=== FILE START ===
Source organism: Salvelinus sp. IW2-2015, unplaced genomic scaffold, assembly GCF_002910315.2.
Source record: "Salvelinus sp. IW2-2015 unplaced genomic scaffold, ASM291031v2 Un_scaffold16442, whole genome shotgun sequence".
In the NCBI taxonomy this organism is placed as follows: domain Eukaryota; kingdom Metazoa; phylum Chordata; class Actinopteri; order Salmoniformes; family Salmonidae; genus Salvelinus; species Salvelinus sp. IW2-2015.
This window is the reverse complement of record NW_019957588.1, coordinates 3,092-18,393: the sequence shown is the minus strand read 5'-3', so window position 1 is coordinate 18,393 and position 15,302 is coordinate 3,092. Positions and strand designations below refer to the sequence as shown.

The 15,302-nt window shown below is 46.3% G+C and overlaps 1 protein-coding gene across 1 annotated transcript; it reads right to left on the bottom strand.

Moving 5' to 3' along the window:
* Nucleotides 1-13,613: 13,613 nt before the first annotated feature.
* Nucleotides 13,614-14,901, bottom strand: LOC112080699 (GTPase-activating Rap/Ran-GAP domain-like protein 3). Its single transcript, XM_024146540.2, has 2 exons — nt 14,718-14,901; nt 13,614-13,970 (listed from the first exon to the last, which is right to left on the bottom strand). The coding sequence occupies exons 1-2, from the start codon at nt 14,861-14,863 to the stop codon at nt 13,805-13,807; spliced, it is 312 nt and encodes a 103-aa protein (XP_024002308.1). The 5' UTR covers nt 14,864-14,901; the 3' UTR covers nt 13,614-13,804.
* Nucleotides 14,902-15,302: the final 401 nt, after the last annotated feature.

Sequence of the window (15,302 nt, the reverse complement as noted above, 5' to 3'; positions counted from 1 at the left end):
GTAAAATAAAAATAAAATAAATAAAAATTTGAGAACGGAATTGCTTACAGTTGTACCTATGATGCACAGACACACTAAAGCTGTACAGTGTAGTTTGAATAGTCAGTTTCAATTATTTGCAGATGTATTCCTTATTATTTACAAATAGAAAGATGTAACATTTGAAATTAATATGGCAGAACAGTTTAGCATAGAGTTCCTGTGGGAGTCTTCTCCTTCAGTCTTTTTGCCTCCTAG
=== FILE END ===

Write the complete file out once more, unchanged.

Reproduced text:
Source organism: Salvelinus sp. IW2-2015, unplaced genomic scaffold, assembly GCF_002910315.2.
Source record: "Salvelinus sp. IW2-2015 unplaced genomic scaffold, ASM291031v2 Un_scaffold16442, whole genome shotgun sequence".
In the NCBI taxonomy this organism is placed as follows: domain Eukaryota; kingdom Metazoa; phylum Chordata; class Actinopteri; order Salmoniformes; family Salmonidae; genus Salvelinus; species Salvelinus sp. IW2-2015.
This window is the reverse complement of record NW_019957588.1, coordinates 3,092-18,393: the sequence shown is the minus strand read 5'-3', so window position 1 is coordinate 18,393 and position 15,302 is coordinate 3,092. Positions and strand designations below refer to the sequence as shown.

The 15,302-nt window shown below is 46.3% G+C and overlaps 1 protein-coding gene across 1 annotated transcript; it reads right to left on the bottom strand.

Moving 5' to 3' along the window:
* Nucleotides 1-13,613: 13,613 nt before the first annotated feature.
* Nucleotides 13,614-14,901, bottom strand: LOC112080699 (GTPase-activating Rap/Ran-GAP domain-like protein 3). Its single transcript, XM_024146540.2, has 2 exons — nt 14,718-14,901; nt 13,614-13,970 (listed from the first exon to the last, which is right to left on the bottom strand). The coding sequence occupies exons 1-2, from the start codon at nt 14,861-14,863 to the stop codon at nt 13,805-13,807; spliced, it is 312 nt and encodes a 103-aa protein (XP_024002308.1). The 5' UTR covers nt 14,864-14,901; the 3' UTR covers nt 13,614-13,804.
* Nucleotides 14,902-15,302: the final 401 nt, after the last annotated feature.

Sequence of the window (15,302 nt, the reverse complement as noted above, 5' to 3'; positions counted from 1 at the left end):
GTAAAATAAAAATAAAATAAATAAAAATTTGAGAACGGAATTGCTTACAGTTGTACCTATGATGCACAGACACACTAAAGCTGTACAGTGTAGTTTGAATAGTCAGTTTCAATTATTTGCAGATGTATTCCTTATTATTTACAAATAGAAAGATGTAACATTTGAAATTAATATGGCAGAACAGTTTAGCATAGAGTTCCTGTGGGAGTCTTCTCCTTCAGTCTTTTTGCCTCCTAG